In Wednesday’s ‘Lectronic, we wondered if anyone had been heading south at the height of the storm that wreaked havoc in the Bay Area on Tuesday. Napa sailor Trevor Steel alerted us yesterday to the overdue status of his friend John Dour. Dour, 45, sailed under the Gate last Friday aboard his Ericson 27 Maria on his first offshore trip, bound for San Diego, and had not been heard from since. "I’d been in touch with Coast Guard Search and Rescue," says Steel, "and yesterday we decided that John should be considered overdue." The Coast Guard put out a call for mariners to keep a sharp eye out for Maria but had not begun searching.
Around 6:30 p.m., Steel’s phone rang — it was Dour. He was sailing in light winds about 20 miles off Pt. Loma and all was well.
Dour’s story is fascinating. An out-of-work carpenter, he moved from Biloxi to the Bay for the sole purpose of buying a boat and teaching himself to sail. "I’d been reading the online version of Latitude for years," Dour told us this morning from the safety of the Police Dock in San Diego. "In fact, I found my boat in Latitude!" Over the next 18 months, Dour lived aboard near Benicia, worked when he could, refitted his boat, and sailed as often as possible. "My good buddy Trevor told me that if I could sail on San Pablo Bay, I could sail anywhere," Dour laughed. "Fuckin’ liar!"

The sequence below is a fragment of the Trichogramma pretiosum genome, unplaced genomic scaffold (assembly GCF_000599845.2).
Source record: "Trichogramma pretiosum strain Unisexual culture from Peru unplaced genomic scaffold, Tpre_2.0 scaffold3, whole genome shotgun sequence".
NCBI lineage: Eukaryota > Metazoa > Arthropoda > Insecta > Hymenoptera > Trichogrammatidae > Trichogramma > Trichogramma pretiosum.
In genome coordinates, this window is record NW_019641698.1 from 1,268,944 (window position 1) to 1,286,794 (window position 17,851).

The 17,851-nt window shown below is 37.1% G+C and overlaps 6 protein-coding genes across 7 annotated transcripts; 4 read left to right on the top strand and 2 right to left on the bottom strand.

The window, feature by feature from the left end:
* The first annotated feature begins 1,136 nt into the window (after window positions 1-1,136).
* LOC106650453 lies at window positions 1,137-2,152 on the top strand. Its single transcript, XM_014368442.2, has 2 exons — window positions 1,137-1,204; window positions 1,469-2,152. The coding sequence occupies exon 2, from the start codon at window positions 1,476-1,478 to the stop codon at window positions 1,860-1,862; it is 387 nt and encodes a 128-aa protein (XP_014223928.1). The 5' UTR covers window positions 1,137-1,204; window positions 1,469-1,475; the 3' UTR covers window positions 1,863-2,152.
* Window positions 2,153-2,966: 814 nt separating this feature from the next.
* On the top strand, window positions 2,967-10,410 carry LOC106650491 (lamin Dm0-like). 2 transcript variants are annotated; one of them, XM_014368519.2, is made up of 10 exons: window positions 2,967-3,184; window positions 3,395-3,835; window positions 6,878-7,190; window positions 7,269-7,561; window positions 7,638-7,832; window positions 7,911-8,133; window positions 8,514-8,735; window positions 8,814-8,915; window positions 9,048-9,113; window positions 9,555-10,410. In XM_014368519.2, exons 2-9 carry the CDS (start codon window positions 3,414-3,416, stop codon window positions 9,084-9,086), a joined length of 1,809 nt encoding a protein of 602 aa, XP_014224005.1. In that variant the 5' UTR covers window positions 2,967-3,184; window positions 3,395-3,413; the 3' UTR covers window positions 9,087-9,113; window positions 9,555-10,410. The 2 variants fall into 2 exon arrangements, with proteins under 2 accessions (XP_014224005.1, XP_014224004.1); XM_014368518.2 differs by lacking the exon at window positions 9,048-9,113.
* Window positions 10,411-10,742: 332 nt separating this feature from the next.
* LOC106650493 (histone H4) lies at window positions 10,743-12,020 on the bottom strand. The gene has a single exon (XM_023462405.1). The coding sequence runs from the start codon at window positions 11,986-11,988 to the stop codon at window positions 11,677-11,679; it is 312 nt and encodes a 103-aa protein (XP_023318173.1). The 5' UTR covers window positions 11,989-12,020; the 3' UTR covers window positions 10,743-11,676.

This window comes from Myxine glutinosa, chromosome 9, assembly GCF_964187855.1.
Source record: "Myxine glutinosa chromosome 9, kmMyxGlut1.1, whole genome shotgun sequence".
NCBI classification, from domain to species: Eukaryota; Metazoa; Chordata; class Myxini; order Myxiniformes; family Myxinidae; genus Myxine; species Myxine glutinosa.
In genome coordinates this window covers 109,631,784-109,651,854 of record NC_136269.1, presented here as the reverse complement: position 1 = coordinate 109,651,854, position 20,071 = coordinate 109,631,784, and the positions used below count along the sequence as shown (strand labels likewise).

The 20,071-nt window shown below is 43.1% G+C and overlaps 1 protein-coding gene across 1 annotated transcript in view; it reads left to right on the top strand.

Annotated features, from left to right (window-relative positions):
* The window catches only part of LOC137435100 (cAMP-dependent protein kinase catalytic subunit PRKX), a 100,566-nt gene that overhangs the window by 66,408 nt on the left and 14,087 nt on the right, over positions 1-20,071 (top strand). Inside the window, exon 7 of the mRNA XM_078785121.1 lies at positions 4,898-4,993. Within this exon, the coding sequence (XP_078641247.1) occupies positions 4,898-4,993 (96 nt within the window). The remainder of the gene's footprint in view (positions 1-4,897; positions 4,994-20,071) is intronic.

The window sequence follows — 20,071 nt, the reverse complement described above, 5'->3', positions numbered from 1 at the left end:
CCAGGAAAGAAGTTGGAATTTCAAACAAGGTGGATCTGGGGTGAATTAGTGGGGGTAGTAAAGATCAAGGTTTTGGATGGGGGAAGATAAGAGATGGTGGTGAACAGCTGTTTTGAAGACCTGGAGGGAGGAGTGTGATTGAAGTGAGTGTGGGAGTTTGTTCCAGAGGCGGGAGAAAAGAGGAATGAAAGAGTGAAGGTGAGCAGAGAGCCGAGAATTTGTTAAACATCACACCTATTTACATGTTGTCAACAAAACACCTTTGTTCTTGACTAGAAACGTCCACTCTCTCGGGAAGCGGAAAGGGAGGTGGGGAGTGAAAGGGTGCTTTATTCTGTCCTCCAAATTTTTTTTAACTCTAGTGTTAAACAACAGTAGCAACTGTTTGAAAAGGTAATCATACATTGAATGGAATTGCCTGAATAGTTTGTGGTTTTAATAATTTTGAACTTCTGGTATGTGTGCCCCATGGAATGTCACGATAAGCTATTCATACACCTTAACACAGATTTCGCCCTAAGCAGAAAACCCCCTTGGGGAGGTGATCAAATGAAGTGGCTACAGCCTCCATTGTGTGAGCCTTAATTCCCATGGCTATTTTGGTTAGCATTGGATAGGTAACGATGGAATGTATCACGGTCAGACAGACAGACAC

When Maria sailed under the Gate last Friday, the NOAA forecast was calling for light winds until early the following week, when a storm was predicted to hit the coast no farther south than Monterey. Knowing he’d be south of Monterey by then, Dour struck out. "The wind was so light, I motored most of the way to Pt. Conception," Dour recalls. "I was about 120 miles west of San Nicholas Island at 9 a.m. Tuesday morning. That’s when the storm hit. That’s when my life began to suck!"
In the building winds and seas, Dour struck everything off the deck except his kayak, which he lashed to the windward side of the boat to protect his portlights. He then fashioned a sea anchor out of an old Danforth, some chain and rode, and a blown-out jib. "I’d just thrown it off the bow when I saw a shark’s fin," he said. "It was five feet off the bow and I thought, ‘Shit, the sharks are circling already!’ Turns out it was just a mola (sunfish)." Dour then rigged his lee cloth and settled in for a wild ride. "I was really wishing I’d brought more than a 12-pack!"
About 19 hours later, the winds had eased, though the seas were still heavy and confused. Dour plotted his position and he’d drifted north at a little over a knot — not too shabby for his first time lying ahull to a sea anchor. Unable to retrieve the set-up, Dour was forced to cut it away to get back underway. It was a slow trip in, but he pulled into a slip in San Diego last night around 11 p.m., none the worse for wear. Dour says he’ll spend a few weeks enjoying wearing shorts in San Diego before heading south to Mexico.